By Dan Howdle | Wednesday, July 1st 2020
Most broadband providers offer the first step on the fibre speed ladder at around 36Mbps. This is significantly faster than ADSL broadband, which typically maxes out at around 17Mbps and averages around 10Mbps. But what does 36Mbps really mean, and what can it do for you?
36Mbps might sound somewhat slow compared the the top speeds offered by Virgin Media, say – topping out at an insanely quick 516Mbps. But don't be distracted by Virgin Media's somewhat unnecessary bandwidth. 36Mbps is plenty quick for the average household, provided you don't have a lot of people streaming video all at once. Let's take a closer look.
You needn't worry about speed when it comes to simply surfing around the internet for things to look at, read, or interact with on social media. 36Mbps is many multiples the speed required for doing this, and everyone in your household can be doing this at once of a connection at this speed with no problems at all.
Text-only emails will be sent instantaneously with fibre. You shouldn’t have too much trouble sending emails with chunky attachments either. Most email clients have a limit for the size of a file you can send, and this limit is usually well below what an entry-level fibre service can comfortably send.
There isn't really a social media platform that requires a lot of bandwidth/speed. Most of them, in fact, are streamlined so they can be used on any connection and any device. If everyone in the household is using some form of social media, 36Mbps is multiples of the total speed you will need. It is more than enough.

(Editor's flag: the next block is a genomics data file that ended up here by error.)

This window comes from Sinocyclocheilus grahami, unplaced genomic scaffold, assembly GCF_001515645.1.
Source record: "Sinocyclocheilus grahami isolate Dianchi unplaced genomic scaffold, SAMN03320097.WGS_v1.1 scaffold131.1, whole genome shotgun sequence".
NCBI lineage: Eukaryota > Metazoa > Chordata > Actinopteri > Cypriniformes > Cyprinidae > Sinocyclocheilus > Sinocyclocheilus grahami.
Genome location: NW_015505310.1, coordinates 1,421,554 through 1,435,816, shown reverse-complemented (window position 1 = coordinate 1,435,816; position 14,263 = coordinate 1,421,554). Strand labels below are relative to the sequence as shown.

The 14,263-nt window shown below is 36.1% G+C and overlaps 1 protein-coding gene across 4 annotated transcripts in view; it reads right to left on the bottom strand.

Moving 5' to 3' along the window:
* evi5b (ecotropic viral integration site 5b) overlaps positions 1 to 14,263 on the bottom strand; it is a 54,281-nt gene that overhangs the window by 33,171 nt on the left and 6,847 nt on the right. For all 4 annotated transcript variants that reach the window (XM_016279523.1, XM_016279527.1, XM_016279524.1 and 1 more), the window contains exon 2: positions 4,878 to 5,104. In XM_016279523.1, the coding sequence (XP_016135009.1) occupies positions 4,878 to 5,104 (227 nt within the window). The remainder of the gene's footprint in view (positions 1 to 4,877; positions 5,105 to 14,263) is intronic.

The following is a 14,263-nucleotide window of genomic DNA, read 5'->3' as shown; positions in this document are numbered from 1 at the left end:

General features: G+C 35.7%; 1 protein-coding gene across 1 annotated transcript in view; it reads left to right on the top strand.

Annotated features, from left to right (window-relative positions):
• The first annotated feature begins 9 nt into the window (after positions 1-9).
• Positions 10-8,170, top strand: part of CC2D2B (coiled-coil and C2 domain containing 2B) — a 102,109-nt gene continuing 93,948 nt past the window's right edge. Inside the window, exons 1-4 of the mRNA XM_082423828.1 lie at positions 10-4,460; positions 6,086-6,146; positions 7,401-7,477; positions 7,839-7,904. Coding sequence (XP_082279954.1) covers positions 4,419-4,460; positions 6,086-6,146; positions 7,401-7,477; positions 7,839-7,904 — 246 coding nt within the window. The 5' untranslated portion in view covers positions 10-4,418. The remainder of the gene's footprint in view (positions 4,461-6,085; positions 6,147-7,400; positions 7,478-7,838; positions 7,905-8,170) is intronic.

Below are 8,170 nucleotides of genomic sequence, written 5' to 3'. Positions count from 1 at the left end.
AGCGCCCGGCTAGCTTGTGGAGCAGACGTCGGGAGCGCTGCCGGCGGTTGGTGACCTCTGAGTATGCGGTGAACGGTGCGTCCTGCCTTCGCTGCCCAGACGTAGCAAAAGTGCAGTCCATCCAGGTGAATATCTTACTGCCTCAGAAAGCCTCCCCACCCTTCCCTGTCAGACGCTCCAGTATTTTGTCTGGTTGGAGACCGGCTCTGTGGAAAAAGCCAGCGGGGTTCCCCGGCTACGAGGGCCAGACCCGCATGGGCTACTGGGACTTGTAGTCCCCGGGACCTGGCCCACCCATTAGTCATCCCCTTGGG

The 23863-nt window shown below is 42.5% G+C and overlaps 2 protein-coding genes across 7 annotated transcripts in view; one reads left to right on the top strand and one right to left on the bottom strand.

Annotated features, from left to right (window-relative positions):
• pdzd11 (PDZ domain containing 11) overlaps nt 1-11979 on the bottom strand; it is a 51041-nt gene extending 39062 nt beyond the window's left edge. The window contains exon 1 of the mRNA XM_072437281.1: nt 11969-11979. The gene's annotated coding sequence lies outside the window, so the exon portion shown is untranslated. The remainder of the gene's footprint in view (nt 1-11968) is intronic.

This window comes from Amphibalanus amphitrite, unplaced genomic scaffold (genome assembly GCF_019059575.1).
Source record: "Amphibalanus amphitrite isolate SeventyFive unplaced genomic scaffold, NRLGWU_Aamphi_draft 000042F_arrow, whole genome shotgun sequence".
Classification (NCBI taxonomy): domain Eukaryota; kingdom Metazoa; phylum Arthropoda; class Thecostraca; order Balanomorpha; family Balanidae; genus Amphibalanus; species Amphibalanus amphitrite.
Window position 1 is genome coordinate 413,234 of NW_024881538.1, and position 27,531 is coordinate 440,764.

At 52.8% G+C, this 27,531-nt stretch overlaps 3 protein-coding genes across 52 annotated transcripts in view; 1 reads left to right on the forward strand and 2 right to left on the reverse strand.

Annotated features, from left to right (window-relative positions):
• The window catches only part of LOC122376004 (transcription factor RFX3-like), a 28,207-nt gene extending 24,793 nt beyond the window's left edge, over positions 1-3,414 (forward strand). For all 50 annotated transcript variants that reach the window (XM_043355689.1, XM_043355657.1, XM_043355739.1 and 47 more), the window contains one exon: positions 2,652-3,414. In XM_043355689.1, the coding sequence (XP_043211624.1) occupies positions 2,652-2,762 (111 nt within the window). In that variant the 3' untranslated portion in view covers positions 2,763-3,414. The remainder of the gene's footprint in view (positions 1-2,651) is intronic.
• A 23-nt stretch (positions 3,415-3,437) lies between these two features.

Using a slow connection to send cash between accounts or pay bills can be a bit nerve-wracking, but you shouldn’t have any of these worries with 36Mbps broadband so feel free to budget, save and move money around as you please.
Streaming movies and TV is a more difficult question to answer when it comes to speed. At the lower end, streaming a TV show in standard definition – still used by ITV Player and a fee others – only needs about 2Mbps. Generally a high definition stream averages about 8Mbps, and a 4K UHD stream between 15Mbps and 25Mbps. High-end 4K stream requirements such as those from Apple TV+ and 4K live sports broadcasts can go as high as 40Mbps.
With a slower connection you might not get the best quality and you could run into trouble if several devices are streaming at the same time. But there’s no need to worry if you have fibre – it means you can watch films and TV or listen to music on the highest quality setting without interruption. So you can shake your thing to the latest Spotify tunes or bunk down with a box set without those annoying buffering breaks.
Many Netflix titles are available to watch in high definition (HD) or Ultra HD (UHD) and will automatically play in HD quality if your plan, device and internet speed support it. Netflix states that you need a steady internet connection speed of 25Mbps or higher to stream in UHD. So, while you might struggle on a standard broadband connection, a fibre service means you can watch Netflix on all its quality settings.